User:Anwar saadat/bubble maps (FAQ)

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Why do we need a bubble map?[edit]

Traditional colour-coded maps are useful to represent relative data (like per capita GDP). But, they are unsuitable to represent absolute data (like GDP) as they depend on arbitrary cut-off ranges (like shading all economies in the range $100 billion to $1 trillion as blue!). Unless a continuous and evenly-changing colour scale is used. Another problem with colour-coded maps is that countries with large area but low population (Greenland, Antarctica) get undue prominence for economic measures.

When is a bubble map unsuitable?[edit]

Bubble maps have weaknesses too. They do not represent the distribution of output within a nation. Readers ought to understand that these are not replacements for precision satellite imagery. Also, the top producer is always shown with a singular large green bubble. Its significance as "locus of control" (or "poster boy" or "eye of the storm" or "symbol of stability") within the industry must not be missed. Bubble maps are unsuitable to represent relative data (like per capita GDP). In JPG and PNG versions, yellow bubbles (in highly competitive industries) tend to spill out of the national borders onto the ocean or neighbouring territories. This is rectifiable in SVG versions. Bubble maps do not reveal insignificant producers in a industry (whose output is less than 1 per cent of the topper). So many poor African nations may never be represented. However, this is rectifiable by introducing a new blue-bubble set weighted at 0.1 per cent of the top producer.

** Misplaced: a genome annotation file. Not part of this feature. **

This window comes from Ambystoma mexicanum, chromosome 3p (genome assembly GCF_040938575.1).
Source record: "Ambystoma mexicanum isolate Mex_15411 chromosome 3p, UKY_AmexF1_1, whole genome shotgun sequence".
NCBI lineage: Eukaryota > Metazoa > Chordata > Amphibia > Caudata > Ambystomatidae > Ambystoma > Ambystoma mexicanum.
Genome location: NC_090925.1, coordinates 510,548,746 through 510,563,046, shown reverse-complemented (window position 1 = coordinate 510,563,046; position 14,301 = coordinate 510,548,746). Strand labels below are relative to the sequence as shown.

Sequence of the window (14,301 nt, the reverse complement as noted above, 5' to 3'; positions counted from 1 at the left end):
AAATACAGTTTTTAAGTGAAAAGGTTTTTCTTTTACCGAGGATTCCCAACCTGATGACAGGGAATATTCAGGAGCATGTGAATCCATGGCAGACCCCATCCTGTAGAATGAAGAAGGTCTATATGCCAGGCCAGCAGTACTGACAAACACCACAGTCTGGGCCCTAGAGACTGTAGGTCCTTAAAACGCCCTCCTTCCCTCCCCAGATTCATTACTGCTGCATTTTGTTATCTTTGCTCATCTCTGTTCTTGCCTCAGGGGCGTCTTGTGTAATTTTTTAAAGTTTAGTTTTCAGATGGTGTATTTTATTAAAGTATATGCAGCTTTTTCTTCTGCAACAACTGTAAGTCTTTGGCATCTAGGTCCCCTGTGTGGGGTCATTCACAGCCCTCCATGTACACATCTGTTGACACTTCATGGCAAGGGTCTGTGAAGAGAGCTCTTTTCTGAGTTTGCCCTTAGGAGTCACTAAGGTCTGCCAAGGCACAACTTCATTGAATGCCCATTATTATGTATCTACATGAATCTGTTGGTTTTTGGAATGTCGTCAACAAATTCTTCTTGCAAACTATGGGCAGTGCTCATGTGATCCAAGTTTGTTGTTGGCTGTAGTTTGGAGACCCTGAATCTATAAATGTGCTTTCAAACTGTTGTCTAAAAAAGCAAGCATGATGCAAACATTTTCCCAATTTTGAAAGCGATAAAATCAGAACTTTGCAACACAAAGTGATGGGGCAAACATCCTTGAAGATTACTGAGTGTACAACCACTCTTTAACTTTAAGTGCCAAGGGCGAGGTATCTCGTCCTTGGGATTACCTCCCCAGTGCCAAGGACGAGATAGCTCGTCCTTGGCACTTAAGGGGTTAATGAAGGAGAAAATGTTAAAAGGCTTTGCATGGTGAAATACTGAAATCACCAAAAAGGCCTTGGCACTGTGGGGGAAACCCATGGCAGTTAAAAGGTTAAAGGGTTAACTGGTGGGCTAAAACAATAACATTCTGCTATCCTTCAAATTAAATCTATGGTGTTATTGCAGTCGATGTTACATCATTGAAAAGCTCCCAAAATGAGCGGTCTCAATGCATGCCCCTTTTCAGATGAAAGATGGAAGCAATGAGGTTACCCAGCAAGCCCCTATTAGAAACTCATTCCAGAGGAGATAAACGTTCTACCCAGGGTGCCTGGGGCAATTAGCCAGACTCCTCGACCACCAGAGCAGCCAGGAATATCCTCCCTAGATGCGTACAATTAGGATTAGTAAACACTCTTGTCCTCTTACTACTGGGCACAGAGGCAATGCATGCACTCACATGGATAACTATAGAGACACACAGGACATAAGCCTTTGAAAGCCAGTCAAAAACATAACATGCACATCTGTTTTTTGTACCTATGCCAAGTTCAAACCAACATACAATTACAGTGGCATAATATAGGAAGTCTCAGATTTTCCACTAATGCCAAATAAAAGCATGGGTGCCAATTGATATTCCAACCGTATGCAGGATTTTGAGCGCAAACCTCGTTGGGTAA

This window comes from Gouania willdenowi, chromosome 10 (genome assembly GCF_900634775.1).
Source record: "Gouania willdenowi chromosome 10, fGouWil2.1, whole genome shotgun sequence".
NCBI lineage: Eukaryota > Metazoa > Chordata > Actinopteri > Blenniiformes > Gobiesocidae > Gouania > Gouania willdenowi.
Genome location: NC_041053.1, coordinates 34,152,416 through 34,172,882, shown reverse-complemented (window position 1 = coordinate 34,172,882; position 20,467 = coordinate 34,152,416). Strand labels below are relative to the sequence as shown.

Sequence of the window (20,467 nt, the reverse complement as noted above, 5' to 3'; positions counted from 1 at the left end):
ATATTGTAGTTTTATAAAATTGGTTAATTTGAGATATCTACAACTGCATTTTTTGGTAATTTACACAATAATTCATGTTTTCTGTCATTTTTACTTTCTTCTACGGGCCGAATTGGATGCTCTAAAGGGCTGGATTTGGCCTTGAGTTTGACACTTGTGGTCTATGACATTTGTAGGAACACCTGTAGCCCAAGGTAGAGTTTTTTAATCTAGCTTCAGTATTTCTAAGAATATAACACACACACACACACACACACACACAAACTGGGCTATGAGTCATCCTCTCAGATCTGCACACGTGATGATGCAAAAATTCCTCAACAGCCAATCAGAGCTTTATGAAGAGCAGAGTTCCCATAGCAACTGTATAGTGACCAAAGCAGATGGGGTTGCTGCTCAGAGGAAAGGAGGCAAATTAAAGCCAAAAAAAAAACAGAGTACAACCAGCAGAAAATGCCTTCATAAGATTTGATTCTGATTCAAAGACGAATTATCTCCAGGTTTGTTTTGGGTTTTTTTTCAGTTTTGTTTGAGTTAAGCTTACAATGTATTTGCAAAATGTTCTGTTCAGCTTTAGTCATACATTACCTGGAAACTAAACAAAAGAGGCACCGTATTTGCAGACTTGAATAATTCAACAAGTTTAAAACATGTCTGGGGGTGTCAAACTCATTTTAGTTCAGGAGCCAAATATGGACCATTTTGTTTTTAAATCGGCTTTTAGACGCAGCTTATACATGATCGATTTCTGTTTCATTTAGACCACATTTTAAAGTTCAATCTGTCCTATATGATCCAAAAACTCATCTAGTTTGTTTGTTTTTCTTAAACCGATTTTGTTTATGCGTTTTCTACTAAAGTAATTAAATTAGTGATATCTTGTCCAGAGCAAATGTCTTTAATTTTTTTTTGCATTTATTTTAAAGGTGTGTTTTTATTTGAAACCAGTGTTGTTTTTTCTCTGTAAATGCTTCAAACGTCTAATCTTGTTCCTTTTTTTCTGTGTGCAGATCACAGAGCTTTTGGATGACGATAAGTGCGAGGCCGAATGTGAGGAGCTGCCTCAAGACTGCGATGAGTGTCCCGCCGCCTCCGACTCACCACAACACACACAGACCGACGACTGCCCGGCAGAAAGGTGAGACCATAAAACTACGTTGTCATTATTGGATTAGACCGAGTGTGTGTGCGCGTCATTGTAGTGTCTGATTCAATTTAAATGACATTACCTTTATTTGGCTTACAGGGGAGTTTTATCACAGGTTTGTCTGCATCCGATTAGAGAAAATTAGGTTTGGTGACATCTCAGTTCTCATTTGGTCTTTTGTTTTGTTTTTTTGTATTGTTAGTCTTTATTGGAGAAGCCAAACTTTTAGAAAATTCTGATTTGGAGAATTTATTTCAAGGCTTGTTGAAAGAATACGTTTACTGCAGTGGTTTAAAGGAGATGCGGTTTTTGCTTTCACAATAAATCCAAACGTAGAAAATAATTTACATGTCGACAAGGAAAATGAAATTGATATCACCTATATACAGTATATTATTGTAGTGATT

Is a bubble map same as a density map?[edit]

No. On the surface, the reader may not see much of a difference. But there are significant conceptual differences. Unlike a density map, a bubble map ties together all data in a set through ratios pegged to the top producer making it consistent even in incomplete-data-set environments. It means, you know instantly who is the top dog in the respective industry as well as the "balance of power" between any two producers. This is closer to how the real world operates where each manufacturer (including a new start-up) is immediately aware of his largest competitor but almost always clueless about the actual number of his competitors. All business decisions are constrained by this uncertainty in any industry. Readers must therefore keep in mind that these bubble maps represent the spread not actual volume or valuation.

Which colour and size is suitable for the bubbles?[edit]

Colour theory stresses on both usability as well as aesthetic appeal. Red, Green and Blue are the staples in any modern colour scheme. The remaining 16.5 million colours are arithmetic derivatives of these three colours. This editor adopted the traffic-sign model and inserted a intermediary Yellow (instead of Blue). These three colours can be rendered even in pretty old dusty legacy computer screens.

The green bubble (32 x 32px) represents the top producer in the industry. The yellow bubble (16 x 16px) represents the major producers (weighted atleast 10 per cent of the green bubble). The red bubble (8 x 8px) represents the minor producers (weighted atleast 1 per cent of the green bubble). Size differentiation resolves the accessibility issues faced in old computer screens. Else, the reader may see only shades of Black and White.